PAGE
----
In the past year, maritime logistics chains have been disrupted in numerous ways as a result of the global COVID-19 pandemic. The ports industry in Europe has consequently been dealing with continuous uncertainty, dealing a blow to port operators and workers alike.
Throughout this crisis, European social partners in ports were expecting to receive support from the European Commission as part of the social dialogue process. They believe that the Commission should have created a space for real debate and ensure follow-up to concrete action points identified by the group. Unfortunately, the reality has turned out to be far from ideal.
The Commission failed to address the questions of global competition, safety onboard ships, automation and digitalisation and the recovery from the COVID-19 crisis in a meaningful way, leaving social partners to deal with the unpredictability of the current situation on their own. Even after they alerted the Commission to the numerous issues with social dialogue in ports several months ago, nothing changed.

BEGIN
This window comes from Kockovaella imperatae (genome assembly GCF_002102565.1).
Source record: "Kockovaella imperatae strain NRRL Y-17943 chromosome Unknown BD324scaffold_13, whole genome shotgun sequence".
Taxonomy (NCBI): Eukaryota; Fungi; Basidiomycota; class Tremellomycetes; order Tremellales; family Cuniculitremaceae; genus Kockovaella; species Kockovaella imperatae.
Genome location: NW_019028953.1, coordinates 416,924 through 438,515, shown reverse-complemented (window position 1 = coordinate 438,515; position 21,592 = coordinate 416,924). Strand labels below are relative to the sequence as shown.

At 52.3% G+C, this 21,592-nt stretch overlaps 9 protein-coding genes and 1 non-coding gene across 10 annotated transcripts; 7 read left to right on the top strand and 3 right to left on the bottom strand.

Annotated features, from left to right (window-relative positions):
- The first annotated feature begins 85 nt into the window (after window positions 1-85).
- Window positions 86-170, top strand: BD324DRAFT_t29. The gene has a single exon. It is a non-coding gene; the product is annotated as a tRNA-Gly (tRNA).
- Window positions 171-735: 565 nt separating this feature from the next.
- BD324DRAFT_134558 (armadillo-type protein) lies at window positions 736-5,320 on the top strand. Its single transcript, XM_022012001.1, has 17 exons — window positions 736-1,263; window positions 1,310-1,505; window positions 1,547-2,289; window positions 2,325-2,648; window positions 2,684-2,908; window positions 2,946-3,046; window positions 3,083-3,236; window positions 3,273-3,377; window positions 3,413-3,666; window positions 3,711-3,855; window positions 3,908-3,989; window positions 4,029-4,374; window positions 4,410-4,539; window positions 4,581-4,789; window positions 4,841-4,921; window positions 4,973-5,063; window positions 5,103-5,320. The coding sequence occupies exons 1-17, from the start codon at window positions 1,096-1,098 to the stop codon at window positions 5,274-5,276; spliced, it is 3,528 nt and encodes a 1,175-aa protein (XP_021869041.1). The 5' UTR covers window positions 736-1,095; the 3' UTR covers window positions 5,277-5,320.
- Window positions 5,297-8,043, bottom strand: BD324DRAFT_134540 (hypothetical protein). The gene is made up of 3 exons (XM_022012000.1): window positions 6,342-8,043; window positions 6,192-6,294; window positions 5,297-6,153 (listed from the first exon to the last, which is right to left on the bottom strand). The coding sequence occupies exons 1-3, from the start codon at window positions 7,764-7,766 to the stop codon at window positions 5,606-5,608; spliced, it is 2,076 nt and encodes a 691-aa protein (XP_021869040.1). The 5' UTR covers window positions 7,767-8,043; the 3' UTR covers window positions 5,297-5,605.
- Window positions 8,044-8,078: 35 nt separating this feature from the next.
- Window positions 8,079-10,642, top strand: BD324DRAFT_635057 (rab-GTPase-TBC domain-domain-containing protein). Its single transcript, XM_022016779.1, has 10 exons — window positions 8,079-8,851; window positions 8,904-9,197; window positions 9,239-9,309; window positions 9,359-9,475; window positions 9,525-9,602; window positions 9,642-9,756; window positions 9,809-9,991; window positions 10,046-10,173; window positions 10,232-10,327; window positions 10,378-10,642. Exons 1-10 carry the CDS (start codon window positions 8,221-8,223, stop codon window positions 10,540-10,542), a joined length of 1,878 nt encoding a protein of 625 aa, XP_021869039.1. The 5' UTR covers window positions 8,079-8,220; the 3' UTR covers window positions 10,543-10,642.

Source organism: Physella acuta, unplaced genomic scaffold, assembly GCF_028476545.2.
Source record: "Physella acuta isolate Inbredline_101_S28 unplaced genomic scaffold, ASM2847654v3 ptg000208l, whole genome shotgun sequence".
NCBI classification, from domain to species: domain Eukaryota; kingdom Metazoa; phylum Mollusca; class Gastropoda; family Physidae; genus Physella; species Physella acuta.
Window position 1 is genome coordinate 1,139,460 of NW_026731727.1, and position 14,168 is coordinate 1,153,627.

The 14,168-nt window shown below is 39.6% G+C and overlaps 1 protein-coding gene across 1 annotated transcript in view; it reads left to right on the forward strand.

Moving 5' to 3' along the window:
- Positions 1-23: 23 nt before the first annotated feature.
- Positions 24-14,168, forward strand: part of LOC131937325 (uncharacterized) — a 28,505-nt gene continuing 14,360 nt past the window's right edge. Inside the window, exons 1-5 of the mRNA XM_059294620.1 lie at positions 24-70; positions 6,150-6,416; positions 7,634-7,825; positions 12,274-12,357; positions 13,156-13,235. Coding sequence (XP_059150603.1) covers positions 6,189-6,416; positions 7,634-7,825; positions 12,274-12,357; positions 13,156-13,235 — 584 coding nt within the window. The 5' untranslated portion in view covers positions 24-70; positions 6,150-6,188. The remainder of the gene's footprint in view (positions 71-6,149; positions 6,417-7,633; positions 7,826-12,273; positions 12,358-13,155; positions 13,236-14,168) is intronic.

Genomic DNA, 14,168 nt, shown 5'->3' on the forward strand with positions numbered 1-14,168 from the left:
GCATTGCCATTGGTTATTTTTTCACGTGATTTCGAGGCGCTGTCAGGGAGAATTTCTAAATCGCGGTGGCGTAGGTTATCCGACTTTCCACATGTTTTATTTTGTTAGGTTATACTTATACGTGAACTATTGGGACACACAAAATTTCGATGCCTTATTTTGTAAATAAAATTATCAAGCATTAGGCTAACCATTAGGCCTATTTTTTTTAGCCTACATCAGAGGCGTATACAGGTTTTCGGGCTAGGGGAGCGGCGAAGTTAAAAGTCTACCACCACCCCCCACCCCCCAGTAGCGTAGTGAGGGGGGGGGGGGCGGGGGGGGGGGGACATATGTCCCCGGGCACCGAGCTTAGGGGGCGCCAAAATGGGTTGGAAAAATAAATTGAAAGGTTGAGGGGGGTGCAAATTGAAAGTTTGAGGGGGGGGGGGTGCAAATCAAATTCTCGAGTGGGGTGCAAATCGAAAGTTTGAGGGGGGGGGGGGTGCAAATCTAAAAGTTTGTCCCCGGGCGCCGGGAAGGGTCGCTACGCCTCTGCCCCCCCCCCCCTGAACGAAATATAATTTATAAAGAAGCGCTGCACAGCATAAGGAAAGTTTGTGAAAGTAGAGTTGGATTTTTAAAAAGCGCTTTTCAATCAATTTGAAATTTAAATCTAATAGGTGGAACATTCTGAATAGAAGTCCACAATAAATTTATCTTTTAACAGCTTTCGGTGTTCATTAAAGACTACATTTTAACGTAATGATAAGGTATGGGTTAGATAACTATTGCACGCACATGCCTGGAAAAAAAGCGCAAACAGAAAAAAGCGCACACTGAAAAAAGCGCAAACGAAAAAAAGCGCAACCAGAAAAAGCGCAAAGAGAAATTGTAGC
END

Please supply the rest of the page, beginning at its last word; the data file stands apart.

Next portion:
Since then, the global situation has not improved, and employers, as well as workers, continue to suffer the consequences.
European social partners in ports are urging the European Commission to assume responsibility and commit to active dialogue and follow-up on ongoing developments where necessary. The effects of the COVID-19 crisis on ports, along with the recent evolutions in the maritime sector, are immense and policymakers and public authorities must be receptive and pay careful attention to the impacts of the crisis on industries and people.
Until meaningful social dialogue resumes, social partners will remain faithful to their commitment and continue to work together bilaterally on key issues such as safety onboard ships.
Social partners have reiterated their call for dialogue in a letter to the European Commission, available here.